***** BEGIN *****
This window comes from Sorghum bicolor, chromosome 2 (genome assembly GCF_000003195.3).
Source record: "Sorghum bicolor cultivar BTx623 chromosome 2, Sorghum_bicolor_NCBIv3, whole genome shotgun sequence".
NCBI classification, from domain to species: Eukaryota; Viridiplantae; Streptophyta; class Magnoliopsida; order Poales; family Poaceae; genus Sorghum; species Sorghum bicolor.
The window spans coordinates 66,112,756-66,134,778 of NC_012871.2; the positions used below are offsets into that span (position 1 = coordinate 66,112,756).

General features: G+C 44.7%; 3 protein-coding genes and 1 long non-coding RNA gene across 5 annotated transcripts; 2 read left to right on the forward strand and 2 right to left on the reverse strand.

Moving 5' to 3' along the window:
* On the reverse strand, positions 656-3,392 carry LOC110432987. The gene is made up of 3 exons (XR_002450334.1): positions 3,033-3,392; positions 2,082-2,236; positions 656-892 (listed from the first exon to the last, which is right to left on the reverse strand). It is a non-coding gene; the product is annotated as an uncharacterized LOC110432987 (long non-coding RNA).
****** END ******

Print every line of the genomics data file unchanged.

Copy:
This window comes from Sorghum bicolor, chromosome 2 (genome assembly GCF_000003195.3).
Source record: "Sorghum bicolor cultivar BTx623 chromosome 2, Sorghum_bicolor_NCBIv3, whole genome shotgun sequence".
NCBI classification, from domain to species: Eukaryota; Viridiplantae; Streptophyta; class Magnoliopsida; order Poales; family Poaceae; genus Sorghum; species Sorghum bicolor.
The window spans coordinates 66,112,756-66,134,778 of NC_012871.2; the positions used below are offsets into that span (position 1 = coordinate 66,112,756).

General features: G+C 44.7%; 3 protein-coding genes and 1 long non-coding RNA gene across 5 annotated transcripts; 2 read left to right on the forward strand and 2 right to left on the reverse strand.

Moving 5' to 3' along the window:
* On the reverse strand, positions 656-3,392 carry LOC110432987. The gene is made up of 3 exons (XR_002450334.1): positions 3,033-3,392; positions 2,082-2,236; positions 656-892 (listed from the first exon to the last, which is right to left on the reverse strand). It is a non-coding gene; the product is annotated as an uncharacterized LOC110432987 (long non-coding RNA).